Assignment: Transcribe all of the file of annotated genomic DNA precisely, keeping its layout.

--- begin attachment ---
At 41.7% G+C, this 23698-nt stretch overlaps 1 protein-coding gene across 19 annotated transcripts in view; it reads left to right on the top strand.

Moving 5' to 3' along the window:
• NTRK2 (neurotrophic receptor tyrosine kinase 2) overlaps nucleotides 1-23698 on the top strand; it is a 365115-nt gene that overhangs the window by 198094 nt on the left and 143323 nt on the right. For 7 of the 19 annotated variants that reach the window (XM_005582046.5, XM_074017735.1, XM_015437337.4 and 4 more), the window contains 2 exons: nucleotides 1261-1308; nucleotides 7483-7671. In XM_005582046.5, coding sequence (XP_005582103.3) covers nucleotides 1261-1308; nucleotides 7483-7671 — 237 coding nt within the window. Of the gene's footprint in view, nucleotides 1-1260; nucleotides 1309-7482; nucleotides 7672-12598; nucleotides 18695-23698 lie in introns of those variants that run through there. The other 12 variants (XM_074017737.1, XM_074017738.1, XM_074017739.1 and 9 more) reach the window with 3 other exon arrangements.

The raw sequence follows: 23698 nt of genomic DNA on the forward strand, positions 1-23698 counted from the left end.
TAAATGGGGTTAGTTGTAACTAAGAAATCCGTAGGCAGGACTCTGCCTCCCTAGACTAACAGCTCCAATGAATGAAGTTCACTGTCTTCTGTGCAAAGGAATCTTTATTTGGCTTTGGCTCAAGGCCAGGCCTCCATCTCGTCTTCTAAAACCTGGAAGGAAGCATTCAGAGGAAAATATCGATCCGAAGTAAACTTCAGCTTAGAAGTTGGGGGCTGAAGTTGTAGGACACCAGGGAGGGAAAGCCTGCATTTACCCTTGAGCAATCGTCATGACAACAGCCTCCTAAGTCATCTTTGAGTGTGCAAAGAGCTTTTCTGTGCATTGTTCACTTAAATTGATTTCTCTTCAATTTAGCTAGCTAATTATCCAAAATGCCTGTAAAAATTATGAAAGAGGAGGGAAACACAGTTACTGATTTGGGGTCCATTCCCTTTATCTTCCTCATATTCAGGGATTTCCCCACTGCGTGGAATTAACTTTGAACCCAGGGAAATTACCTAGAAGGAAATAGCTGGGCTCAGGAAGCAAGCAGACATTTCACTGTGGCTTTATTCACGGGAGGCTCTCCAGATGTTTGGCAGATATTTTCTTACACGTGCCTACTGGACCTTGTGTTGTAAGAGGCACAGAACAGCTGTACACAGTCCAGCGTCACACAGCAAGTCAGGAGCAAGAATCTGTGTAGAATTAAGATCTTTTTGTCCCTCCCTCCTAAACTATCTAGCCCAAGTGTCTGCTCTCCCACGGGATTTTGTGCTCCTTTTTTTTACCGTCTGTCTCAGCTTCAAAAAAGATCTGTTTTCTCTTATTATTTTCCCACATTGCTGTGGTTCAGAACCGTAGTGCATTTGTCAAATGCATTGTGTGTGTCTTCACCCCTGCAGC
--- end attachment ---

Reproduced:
At 41.7% G+C, this 23698-nt stretch overlaps 1 protein-coding gene across 19 annotated transcripts in view; it reads left to right on the top strand.

Moving 5' to 3' along the window:
• NTRK2 (neurotrophic receptor tyrosine kinase 2) overlaps nucleotides 1-23698 on the top strand; it is a 365115-nt gene that overhangs the window by 198094 nt on the left and 143323 nt on the right. For 7 of the 19 annotated variants that reach the window (XM_005582046.5, XM_074017735.1, XM_015437337.4 and 4 more), the window contains 2 exons: nucleotides 1261-1308; nucleotides 7483-7671. In XM_005582046.5, coding sequence (XP_005582103.3) covers nucleotides 1261-1308; nucleotides 7483-7671 — 237 coding nt within the window. Of the gene's footprint in view, nucleotides 1-1260; nucleotides 1309-7482; nucleotides 7672-12598; nucleotides 18695-23698 lie in introns of those variants that run through there. The other 12 variants (XM_074017737.1, XM_074017738.1, XM_074017739.1 and 9 more) reach the window with 3 other exon arrangements.

The raw sequence follows: 23698 nt of genomic DNA on the forward strand, positions 1-23698 counted from the left end.
TAAATGGGGTTAGTTGTAACTAAGAAATCCGTAGGCAGGACTCTGCCTCCCTAGACTAACAGCTCCAATGAATGAAGTTCACTGTCTTCTGTGCAAAGGAATCTTTATTTGGCTTTGGCTCAAGGCCAGGCCTCCATCTCGTCTTCTAAAACCTGGAAGGAAGCATTCAGAGGAAAATATCGATCCGAAGTAAACTTCAGCTTAGAAGTTGGGGGCTGAAGTTGTAGGACACCAGGGAGGGAAAGCCTGCATTTACCCTTGAGCAATCGTCATGACAACAGCCTCCTAAGTCATCTTTGAGTGTGCAAAGAGCTTTTCTGTGCATTGTTCACTTAAATTGATTTCTCTTCAATTTAGCTAGCTAATTATCCAAAATGCCTGTAAAAATTATGAAAGAGGAGGGAAACACAGTTACTGATTTGGGGTCCATTCCCTTTATCTTCCTCATATTCAGGGATTTCCCCACTGCGTGGAATTAACTTTGAACCCAGGGAAATTACCTAGAAGGAAATAGCTGGGCTCAGGAAGCAAGCAGACATTTCACTGTGGCTTTATTCACGGGAGGCTCTCCAGATGTTTGGCAGATATTTTCTTACACGTGCCTACTGGACCTTGTGTTGTAAGAGGCACAGAACAGCTGTACACAGTCCAGCGTCACACAGCAAGTCAGGAGCAAGAATCTGTGTAGAATTAAGATCTTTTTGTCCCTCCCTCCTAAACTATCTAGCCCAAGTGTCTGCTCTCCCACGGGATTTTGTGCTCCTTTTTTTTACCGTCTGTCTCAGCTTCAAAAAAGATCTGTTTTCTCTTATTATTTTCCCACATTGCTGTGGTTCAGAACCGTAGTGCATTTGTCAAATGCATTGTGTGTGTCTTCACCCCTGCAGC